Accademia Nationale dei Lincei, the oldest science academy in Italy, has granted the international Antonio Feltrinelli Prize, awarded every five years, to Academy Professor Kari Alitalo of the University of Helsinki and the Wihuri Research Institute.
According to Professor Giorgio Parisi, president of the Accademia Nationale dei Lincei, the prize was awarded in acknowledgment of Kari Alitalo’s pioneering work on cancer research.
In Western countries, cancer and cardiovascular diseases are among the most prevalent causes of death. Every third adult is diagnosed with cancer in their lifetime, which makes cancer research and novel therapies critical, as currently available forms of treatment are often insufficient or not suitable for all. At the University of Helsinki, Academy Professor Kari Alitalo heads his research group, the Translational Cancer Medicine Program of the Faculty of Medicine and Academy of Finland Centre of Excellence in Translational Cancer Biology, in addition to which he serves as director of the recently launched iCAN Flagship project. As director of the Wihuri Research Institute, Academy Professor Alitalo employs blood vessel, lymphatic vessel and stem cell technologies in investigating better treatment forms for cardiovascular and many other diseases.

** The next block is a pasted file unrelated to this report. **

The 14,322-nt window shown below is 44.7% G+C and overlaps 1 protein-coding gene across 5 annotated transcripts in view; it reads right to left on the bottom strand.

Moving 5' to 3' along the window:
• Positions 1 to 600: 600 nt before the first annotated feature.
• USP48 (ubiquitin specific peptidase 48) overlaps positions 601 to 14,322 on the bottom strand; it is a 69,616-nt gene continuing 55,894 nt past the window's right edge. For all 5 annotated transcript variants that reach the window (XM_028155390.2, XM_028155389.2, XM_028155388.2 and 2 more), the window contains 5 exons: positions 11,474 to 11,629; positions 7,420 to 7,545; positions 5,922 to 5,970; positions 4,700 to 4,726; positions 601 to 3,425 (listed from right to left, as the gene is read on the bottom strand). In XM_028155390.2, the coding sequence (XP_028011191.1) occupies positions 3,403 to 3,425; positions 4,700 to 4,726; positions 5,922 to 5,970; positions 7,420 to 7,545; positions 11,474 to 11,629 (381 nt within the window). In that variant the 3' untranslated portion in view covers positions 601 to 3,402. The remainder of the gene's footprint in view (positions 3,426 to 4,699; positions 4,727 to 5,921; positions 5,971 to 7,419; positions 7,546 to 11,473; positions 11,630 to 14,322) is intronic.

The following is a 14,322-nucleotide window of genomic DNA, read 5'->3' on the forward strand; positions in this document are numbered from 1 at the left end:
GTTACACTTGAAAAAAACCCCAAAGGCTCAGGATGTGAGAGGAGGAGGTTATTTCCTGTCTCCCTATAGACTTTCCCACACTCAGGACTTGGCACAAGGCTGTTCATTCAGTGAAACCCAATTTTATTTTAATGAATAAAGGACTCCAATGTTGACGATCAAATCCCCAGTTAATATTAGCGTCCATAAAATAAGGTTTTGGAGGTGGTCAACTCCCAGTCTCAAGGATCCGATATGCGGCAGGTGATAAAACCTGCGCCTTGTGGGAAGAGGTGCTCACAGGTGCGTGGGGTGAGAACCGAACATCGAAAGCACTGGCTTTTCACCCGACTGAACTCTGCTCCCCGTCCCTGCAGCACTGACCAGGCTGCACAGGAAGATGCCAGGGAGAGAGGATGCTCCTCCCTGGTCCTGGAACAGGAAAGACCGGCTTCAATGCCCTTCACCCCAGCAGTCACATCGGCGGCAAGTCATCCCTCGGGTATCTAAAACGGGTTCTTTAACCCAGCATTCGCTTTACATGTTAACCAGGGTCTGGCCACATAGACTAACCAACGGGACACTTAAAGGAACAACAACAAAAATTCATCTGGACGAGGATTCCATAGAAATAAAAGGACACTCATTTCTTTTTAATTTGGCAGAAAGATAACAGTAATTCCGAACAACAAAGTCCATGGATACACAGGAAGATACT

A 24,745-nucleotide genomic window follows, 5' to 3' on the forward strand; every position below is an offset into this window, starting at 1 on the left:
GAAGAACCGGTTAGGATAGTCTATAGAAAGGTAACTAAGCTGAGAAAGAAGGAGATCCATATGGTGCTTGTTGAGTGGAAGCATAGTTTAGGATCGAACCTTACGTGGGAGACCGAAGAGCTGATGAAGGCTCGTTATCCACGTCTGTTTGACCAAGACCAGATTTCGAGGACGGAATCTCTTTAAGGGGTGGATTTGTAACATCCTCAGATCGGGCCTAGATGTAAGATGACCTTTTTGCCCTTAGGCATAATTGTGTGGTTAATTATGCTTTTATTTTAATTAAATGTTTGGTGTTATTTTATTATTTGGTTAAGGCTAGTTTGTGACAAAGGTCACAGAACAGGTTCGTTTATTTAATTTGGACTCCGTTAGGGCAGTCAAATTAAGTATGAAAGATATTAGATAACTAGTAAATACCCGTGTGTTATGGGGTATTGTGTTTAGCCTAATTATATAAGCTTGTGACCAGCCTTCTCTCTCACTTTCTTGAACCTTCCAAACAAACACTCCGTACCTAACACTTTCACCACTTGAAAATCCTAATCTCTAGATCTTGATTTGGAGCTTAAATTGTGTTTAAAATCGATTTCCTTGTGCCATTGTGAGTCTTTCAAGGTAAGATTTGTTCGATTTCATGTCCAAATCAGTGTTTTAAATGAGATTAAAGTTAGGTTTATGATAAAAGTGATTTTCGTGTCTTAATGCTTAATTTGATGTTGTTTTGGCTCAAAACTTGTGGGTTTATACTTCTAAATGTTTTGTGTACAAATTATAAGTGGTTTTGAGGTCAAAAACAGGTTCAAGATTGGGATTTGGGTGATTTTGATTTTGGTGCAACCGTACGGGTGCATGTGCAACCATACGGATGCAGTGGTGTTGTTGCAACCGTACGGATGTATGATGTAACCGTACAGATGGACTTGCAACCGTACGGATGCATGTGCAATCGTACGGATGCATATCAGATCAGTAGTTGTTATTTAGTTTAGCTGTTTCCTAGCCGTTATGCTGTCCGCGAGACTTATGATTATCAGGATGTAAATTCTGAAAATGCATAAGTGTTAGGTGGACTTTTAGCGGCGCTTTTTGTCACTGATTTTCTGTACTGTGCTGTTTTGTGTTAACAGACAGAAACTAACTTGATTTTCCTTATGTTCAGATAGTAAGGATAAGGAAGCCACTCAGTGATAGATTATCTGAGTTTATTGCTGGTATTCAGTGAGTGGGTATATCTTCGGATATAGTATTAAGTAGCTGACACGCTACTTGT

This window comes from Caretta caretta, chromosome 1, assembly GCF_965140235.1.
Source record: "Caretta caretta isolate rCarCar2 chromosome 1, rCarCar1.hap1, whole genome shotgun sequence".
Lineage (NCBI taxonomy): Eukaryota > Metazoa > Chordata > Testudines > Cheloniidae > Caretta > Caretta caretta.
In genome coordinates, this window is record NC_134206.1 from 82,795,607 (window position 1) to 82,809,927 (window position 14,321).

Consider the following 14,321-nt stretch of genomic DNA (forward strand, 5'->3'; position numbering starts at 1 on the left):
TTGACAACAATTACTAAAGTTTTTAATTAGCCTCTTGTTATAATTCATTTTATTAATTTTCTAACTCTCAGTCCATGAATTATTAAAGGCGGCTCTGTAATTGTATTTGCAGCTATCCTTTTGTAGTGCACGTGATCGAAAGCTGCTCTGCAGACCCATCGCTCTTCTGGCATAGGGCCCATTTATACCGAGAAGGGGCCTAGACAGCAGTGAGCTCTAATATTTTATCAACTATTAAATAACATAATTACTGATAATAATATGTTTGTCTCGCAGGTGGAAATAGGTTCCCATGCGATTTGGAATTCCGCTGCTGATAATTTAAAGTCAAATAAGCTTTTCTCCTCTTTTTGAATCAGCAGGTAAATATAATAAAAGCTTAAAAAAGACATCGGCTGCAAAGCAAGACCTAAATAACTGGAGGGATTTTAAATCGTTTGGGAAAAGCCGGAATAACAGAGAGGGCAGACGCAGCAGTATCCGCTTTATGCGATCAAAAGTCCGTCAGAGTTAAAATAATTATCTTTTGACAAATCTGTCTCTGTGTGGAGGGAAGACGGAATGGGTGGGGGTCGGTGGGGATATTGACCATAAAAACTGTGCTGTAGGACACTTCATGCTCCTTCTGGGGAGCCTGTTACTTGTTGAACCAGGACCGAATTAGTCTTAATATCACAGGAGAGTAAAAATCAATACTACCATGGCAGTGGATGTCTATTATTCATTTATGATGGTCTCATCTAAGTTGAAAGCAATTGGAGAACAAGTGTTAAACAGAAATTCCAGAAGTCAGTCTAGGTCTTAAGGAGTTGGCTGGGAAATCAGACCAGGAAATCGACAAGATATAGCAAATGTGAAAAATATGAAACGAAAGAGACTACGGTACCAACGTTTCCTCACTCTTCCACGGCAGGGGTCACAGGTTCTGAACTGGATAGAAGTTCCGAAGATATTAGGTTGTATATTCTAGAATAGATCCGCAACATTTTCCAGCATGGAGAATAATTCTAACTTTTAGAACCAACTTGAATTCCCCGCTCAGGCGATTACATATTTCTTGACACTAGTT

Investigators in the research group led by Alitalo have focused specifically on the lymphatic vessel system. Lymphatic vessels have a particularly important role in the spread of metastases in the body in the case of a number of malignant tumours. In its experiments, the group has succeeded in reducing the development of metastases in lymph nodes. At the same time, the growth factors isolated by the group make it possible to culture new lymphatic vessels to replace damaged ones and increase the number of coronary arteries.
Kari Alitalo is among the world’s top researchers specialised in blood and lymphatic vessels.
The Accademia Nazionale dei Lincei, established in 1603, is the oldest science academy in Italy. The academy is located in Rome and named for the lynx, whose acute vision illustrates the precision of scientific observation. The science academy was granted official status in 1871.
Kari Alitalo (on a conference trip to the United States until 21 June), academy professor, email: email@example.com